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Unknown Artist : “Kali on Shiva” (c. 1810)

Archival Inkjet on Matte Finish Fine Art Paper

The Ibis’s giclée process uses archival pigment inks on 100% cotton rag paper to achieve crisp detail and rich, lasting color. Unlike posters, they will not yellow with time, but will maintain their original quality for as long as you own them. If you are unhappy with your print for any reason, you are welcome to return it for a full refund.

The goddess Kali kneels in the posture reserved for wrathful deities ready for battle. In one hand she holds the sword she used to sever the demon head she triumphantly grasps in another hand. As the personification of divine energy — shakti in Sanskrit — Kali appears active, while the male principle, personified as her consort Shiva, is like a corpse (shava).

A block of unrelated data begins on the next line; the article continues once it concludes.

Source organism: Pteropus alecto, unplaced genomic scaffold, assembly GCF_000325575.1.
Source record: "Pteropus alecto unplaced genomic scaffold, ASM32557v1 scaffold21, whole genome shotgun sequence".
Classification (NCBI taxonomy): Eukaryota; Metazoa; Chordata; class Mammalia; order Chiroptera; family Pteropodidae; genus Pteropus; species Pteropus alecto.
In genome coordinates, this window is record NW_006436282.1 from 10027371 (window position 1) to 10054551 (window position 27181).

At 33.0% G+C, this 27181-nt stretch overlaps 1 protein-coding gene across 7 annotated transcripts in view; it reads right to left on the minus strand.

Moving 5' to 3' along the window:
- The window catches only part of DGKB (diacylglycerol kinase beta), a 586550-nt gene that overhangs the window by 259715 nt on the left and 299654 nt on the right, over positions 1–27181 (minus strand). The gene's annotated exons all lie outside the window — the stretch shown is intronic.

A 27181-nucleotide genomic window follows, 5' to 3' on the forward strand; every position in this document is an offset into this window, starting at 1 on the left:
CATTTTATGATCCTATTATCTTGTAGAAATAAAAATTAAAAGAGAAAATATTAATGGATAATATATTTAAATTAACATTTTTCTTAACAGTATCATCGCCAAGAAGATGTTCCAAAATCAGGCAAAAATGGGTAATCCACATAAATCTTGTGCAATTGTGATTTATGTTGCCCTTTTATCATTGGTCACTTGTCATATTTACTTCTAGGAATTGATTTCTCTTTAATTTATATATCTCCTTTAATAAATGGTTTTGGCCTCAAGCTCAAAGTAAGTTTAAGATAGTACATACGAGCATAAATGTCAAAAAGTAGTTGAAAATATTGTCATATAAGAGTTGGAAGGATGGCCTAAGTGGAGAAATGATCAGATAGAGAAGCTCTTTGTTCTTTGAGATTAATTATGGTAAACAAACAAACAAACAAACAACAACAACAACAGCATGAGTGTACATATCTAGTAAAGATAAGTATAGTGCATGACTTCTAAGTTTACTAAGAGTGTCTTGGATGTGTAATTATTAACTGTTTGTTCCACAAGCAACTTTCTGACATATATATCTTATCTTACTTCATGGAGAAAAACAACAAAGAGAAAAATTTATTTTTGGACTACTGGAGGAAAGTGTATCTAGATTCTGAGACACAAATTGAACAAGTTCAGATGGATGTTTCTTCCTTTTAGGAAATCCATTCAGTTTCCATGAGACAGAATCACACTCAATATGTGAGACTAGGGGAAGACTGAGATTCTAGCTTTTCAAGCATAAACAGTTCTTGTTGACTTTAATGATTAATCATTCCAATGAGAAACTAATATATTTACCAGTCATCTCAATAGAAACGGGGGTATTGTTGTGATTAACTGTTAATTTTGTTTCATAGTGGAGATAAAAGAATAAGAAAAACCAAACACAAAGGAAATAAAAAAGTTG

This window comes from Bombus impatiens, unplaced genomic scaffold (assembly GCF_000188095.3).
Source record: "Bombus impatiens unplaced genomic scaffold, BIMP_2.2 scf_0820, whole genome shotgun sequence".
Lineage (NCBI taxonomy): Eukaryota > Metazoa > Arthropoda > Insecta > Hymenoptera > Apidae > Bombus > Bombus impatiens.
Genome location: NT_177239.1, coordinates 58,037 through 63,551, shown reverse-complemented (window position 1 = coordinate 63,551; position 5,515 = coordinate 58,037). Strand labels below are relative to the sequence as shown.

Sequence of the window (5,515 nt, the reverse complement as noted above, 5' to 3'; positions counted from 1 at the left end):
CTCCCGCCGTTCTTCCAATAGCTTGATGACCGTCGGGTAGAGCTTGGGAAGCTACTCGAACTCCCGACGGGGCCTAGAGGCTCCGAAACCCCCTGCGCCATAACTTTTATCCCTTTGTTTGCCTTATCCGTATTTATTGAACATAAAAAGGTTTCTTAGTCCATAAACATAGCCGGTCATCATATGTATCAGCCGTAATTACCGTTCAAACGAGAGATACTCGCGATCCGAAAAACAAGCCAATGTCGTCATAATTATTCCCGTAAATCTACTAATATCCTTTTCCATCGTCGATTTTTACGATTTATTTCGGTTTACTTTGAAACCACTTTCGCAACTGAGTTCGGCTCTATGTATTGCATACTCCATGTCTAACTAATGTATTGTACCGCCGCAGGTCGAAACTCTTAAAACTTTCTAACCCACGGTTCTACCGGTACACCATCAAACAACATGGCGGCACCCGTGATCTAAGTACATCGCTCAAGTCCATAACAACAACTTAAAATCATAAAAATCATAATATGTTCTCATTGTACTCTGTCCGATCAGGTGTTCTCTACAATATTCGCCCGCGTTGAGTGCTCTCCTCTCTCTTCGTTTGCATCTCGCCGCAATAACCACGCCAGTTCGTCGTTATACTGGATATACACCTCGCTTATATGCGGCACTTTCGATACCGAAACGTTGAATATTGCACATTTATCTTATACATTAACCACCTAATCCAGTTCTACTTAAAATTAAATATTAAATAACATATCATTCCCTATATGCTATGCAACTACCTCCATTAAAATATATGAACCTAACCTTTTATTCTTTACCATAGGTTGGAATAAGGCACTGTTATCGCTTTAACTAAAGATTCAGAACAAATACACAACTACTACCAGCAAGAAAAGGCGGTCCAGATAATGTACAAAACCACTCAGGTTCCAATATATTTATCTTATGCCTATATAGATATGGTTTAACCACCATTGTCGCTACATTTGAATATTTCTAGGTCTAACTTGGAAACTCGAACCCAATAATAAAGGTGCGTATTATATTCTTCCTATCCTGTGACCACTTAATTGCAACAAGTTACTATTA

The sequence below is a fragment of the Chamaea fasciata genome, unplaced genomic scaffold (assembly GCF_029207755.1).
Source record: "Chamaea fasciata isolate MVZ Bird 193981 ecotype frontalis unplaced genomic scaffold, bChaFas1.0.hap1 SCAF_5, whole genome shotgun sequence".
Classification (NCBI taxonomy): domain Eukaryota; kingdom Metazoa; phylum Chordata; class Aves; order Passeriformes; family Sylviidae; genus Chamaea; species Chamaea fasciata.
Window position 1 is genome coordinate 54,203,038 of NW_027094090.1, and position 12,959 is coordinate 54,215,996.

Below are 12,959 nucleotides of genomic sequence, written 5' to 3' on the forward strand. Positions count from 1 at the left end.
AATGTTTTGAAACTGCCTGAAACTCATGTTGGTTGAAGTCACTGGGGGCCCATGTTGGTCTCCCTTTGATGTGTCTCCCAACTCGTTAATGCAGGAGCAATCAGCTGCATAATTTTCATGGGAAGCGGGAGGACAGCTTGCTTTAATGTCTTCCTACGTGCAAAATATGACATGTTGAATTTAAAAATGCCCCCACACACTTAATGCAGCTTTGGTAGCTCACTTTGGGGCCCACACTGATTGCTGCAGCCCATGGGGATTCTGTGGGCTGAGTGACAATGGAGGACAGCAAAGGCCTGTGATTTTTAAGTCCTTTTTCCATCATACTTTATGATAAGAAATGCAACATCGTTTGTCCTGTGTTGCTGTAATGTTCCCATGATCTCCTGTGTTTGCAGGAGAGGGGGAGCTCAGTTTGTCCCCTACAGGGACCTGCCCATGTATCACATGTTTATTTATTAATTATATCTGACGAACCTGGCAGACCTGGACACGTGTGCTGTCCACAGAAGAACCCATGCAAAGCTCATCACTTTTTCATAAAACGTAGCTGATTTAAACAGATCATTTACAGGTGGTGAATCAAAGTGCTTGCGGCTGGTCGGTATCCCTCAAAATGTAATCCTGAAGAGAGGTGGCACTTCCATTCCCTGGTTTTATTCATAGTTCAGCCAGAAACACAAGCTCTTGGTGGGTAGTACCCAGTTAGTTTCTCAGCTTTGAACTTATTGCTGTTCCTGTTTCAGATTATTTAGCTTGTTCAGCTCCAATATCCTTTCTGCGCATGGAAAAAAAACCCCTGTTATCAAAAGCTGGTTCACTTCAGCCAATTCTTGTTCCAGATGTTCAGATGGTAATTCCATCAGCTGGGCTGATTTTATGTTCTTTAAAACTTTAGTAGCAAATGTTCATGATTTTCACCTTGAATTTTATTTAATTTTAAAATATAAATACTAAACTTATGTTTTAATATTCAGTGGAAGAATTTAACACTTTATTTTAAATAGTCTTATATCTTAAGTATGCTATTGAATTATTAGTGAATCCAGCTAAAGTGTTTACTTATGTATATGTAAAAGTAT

The scene is set in a cremation ground, complete with vultures, jackals, and bones. Contemplation of paintings such as this assists followers in overcoming fear of death. In this image, the dead body is overlaid with the dual principles of the divine in Hindu thought: male and female, passive and active, matter and energy, white and black, Shiva and Shakti.

Credit Line: Text courtesy of The Cleveland Museum of Art.

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